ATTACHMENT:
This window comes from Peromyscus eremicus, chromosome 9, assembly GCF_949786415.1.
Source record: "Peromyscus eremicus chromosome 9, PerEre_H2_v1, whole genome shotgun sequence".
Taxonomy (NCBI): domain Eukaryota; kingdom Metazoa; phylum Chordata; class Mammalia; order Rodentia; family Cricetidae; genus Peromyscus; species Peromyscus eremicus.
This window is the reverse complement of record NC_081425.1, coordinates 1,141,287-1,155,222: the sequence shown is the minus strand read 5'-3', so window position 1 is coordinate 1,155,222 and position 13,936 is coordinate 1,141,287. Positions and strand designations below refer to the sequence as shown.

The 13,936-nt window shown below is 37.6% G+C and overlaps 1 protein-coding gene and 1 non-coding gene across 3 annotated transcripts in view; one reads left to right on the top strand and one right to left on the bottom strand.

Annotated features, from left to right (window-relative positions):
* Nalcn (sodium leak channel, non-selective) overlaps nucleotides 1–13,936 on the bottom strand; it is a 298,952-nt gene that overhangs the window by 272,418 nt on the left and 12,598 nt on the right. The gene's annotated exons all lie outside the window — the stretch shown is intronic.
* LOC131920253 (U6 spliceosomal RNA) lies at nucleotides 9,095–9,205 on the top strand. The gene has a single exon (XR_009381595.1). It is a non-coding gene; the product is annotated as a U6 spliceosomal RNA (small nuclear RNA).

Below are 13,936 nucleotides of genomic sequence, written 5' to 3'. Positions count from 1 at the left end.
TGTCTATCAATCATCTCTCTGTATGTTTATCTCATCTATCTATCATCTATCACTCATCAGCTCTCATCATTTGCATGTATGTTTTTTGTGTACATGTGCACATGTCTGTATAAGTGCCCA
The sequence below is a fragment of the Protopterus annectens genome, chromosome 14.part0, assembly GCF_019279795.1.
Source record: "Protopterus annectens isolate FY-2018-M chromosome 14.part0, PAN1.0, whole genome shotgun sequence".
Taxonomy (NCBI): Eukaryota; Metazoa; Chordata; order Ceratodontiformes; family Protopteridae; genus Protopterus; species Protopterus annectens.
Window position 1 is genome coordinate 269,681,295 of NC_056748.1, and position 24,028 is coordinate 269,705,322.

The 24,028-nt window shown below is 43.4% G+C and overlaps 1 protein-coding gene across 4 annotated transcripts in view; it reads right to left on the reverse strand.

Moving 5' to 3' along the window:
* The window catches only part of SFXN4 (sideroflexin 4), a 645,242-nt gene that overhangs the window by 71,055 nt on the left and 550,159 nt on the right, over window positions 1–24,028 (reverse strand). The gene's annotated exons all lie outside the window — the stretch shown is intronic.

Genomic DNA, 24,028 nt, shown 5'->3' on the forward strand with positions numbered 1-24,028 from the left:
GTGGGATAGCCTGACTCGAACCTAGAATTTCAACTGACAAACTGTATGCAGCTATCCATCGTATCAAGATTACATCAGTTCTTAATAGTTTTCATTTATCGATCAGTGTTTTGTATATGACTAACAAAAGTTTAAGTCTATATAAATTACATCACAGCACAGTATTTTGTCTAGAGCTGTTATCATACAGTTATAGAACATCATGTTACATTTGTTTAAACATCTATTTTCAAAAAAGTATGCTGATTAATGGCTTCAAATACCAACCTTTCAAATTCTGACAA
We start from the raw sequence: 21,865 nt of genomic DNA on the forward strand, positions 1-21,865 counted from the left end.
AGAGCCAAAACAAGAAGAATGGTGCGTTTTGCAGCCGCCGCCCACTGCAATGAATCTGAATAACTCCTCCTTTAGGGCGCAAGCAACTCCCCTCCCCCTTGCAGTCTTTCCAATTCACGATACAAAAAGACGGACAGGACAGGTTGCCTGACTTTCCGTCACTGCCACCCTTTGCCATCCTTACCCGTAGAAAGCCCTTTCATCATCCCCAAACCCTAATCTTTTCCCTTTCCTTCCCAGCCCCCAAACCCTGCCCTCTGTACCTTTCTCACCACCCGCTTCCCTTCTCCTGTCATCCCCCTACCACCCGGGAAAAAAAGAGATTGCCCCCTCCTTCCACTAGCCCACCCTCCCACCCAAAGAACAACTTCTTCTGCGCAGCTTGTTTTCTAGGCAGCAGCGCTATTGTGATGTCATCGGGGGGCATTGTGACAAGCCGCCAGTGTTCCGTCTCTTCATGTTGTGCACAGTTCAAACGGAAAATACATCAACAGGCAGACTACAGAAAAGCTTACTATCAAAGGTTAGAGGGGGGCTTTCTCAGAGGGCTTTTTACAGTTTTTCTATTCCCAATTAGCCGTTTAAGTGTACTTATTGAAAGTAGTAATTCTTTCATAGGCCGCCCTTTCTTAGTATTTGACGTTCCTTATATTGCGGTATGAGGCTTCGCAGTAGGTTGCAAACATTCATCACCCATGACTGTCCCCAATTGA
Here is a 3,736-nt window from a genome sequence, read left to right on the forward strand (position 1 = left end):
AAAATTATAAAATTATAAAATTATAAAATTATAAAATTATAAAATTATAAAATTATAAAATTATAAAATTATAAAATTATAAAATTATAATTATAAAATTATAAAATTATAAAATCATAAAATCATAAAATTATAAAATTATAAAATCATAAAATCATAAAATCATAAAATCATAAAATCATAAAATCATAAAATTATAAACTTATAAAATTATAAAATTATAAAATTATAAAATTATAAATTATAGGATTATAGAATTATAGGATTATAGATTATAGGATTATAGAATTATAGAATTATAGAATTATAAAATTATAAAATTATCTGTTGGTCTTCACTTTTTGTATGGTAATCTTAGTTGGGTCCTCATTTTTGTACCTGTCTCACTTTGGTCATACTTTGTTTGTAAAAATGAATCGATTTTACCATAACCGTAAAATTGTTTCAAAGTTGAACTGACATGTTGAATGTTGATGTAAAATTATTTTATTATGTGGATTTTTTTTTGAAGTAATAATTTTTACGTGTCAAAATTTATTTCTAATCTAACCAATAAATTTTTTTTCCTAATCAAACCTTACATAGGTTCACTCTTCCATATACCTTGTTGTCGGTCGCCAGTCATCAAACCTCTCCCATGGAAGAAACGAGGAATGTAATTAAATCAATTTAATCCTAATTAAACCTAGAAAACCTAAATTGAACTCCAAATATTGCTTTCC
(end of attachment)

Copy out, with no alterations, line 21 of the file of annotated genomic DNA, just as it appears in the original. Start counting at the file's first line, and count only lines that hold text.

AGAGCCAAAACAAGAAGAATGGTGCGTTTTGCAGCCGCCGCCCACTGCAATGAATCTGAATAACTCCTCCTTTAGGGCGCAAGCAACTCCCCTCCCCCTTGCAGTCTTTCCAATTCACGATACAAAAAGACGGACAGGACAGGTTGCCTGACTTTCCGTCACTGCCACCCTTTGCCATCCTTACCCGTAGAAAGCCCTTTCATCATCCCCAAACCCTAATCTTTTCCCTTTCCTTCCCAGCCCCCAAACCCTGCCCTCTGTACCTTTCTCACCACCCGCTTCCCTTCTCCTGTCATCCCCCTACCACCCGGGAAAAAAAGAGATTGCCCCCTCCTTCCACTAGCCCACCCTCCCACCCAAAGAACAACTTCTTCTGCGCAGCTTGTTTTCTAGGCAGCAGCGCTATTGTGATGTCATCGGGGGGCATTGTGACAAGCCGCCAGTGTTCCGTCTCTTCATGTTGTGCACAGTTCAAACGGAAAATACATCAACAGGCAGACTACAGAAAAGCTTACTATCAAAGGTTAGAGGGGGGCTTTCTCAGAGGGCTTTTTACAGTTTTTCTATTCCCAATTAGCCGTTTAAGTGTACTTATTGAAAGTAGTAATTCTTTCATAGGCCGCCCTTTCTTAGTATTTGACGTTCCTTATATTGCGGTATGAGGCTTCGCAGTAGGTTGCAAACATTCATCACCCATGACTGTCCCCAATTGA